Jewel Tower
Jewel Tower
Only two buildings surved the fire that devastated the medieval Palace of Westminster. The stone-built Jewel Tower is one. The Tower was built 1365-66 as a safe storage space for Edward III's silver plate (his treasures), and it was originally known as the King's Privy Wardrobe, or simply, Jewel House.
The tower was built in a private area of the Palace of Westminster, where the royal family could retreat to their own set of residence chambers, hall, and chapels, away rom the more public bustle centred on Westminster Hall.

The new tower stood at one end of a garden, with a moat on two sides. The master mason was Henry Yevele, one of the most prolific medieval architects and the mn most responsible for the popularity of Perpendicular Gothic. The first floor was used as accommodation for the 'keeper', with the second and third floors used as secure storage areas. The second floor shows evidence of double-doors, suggesting that the most valuable items were stored there.

The tower and moat
The tower and moat
In the Tudor period it became a general storehouse, then from 1600 it was used to store official documents from the House of Lords. The first floor was used to store Acts of Parliament, journals and minute-books. A special brick and mortar vault was built to house the documents and protect them from fire. It was just as well that these extra precautions were taken, for the Tower and its precious document store survived the fire which destroyed the Palace in 1834. When the new Palace of Westminster was built by Sir Charles Barry the Victoria Tower - across the road from the Jewel Tower - was designed as a fire-proof document store, and all the records were moved from the Jewel Tower in 1864.

In 1869 it became as a test centre for the Board of Trade Standards Department, to establish official weights and measures. The bottom two floors were used to carry out tests, while standard weights and measures were stored on the top floor.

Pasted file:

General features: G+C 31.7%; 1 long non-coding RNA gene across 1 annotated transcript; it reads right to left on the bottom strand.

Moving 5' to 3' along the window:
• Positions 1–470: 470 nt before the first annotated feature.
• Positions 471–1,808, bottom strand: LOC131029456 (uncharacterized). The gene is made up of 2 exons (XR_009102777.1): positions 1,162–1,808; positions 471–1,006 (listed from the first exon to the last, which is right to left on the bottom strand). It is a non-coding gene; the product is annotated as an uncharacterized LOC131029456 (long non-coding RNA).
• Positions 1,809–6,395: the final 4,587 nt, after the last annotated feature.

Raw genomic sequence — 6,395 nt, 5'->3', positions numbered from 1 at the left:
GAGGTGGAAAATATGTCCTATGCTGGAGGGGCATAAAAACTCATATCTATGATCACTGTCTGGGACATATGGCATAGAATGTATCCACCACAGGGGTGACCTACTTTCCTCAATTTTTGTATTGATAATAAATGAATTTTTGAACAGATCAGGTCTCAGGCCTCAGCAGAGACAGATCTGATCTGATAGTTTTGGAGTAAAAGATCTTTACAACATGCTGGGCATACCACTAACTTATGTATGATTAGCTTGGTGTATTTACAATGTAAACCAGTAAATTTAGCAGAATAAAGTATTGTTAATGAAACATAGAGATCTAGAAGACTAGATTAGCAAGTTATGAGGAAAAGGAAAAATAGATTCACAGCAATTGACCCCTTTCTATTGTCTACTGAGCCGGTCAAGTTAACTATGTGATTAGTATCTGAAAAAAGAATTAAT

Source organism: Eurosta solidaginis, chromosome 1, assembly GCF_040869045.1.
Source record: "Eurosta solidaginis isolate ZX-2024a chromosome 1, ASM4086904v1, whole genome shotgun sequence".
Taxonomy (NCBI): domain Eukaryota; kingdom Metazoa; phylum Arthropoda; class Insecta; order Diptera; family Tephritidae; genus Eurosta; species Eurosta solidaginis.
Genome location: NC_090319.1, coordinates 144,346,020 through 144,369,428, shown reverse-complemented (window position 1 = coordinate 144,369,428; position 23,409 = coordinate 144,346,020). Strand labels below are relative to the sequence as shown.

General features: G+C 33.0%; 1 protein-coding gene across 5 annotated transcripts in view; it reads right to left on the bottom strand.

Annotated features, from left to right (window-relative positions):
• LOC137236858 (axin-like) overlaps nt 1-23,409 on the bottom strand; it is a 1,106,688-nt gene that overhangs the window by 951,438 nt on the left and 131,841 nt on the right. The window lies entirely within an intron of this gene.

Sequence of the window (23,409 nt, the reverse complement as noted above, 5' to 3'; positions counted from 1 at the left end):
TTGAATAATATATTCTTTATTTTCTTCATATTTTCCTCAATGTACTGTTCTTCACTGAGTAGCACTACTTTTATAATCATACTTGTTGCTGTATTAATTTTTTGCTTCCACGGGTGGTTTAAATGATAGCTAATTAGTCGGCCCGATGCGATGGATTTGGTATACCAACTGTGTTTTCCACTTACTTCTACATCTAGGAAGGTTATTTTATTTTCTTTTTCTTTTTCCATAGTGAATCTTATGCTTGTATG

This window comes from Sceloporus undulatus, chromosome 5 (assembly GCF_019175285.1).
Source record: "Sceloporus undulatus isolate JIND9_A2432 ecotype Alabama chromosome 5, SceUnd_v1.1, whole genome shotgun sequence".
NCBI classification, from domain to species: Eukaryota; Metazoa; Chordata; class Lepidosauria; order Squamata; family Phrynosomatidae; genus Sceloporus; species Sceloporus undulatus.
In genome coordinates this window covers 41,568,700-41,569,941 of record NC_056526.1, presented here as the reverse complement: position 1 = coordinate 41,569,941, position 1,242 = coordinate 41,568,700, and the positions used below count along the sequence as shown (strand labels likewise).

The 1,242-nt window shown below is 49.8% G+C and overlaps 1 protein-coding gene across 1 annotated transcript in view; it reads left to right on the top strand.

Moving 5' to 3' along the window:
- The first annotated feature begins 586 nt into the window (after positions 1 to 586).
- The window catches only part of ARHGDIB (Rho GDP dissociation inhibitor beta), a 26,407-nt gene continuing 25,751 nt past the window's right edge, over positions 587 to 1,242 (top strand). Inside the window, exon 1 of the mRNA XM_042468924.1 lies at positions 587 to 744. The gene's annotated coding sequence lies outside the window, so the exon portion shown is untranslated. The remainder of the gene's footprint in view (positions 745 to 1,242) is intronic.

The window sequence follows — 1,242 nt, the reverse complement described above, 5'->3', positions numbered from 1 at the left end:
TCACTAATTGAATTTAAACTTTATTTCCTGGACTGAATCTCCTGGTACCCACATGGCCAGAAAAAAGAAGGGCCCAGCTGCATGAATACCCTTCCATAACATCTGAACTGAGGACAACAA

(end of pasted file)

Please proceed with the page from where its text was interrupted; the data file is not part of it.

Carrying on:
Unfortunately, increased traffic along the nearby road, with its accompanying noise and vibration, meant that the Tower was not an ideal place to carry out exacting measurements. In 1938 the Department left the Tower for new headquarters.

The building was damaged by bombs in WWII, and subsequent restoration involved clearing out several buildings that had encroached against the Tower's wals over the years.

Internally, much of the original 14th century architecture has survived. The outstanding feature of the building is an original 14th century ribbed vault, with beautifully carved ceiling bosses depicting grotesque faces and animal heads, foliage, eagles, and swans. The first floor has a mid-18th century vault, with a turret-room built in 1621. Look for the cipher of James I on the lock-plate of the iron door leading to the turret room. There can be no doubt that the top floor was meant to be the most secure by its medieval builders; it is secured by double doors, and the original 14th century inner door has survived. Much of the roof had to be replaced after the WWII bombing, but some of the medieval timbers have been preserved.

One of the most fascinating features on the Tower is a display on the history of official weights and measures; how they were established over time, and how different monarchs tried to standardise the basis of measurement.

The Jewel Tower is located at the opposite end of the Houses of Parliament to the clock tower that houses Big Ben.

Restored Romanesque windows
Restored Romanesque windows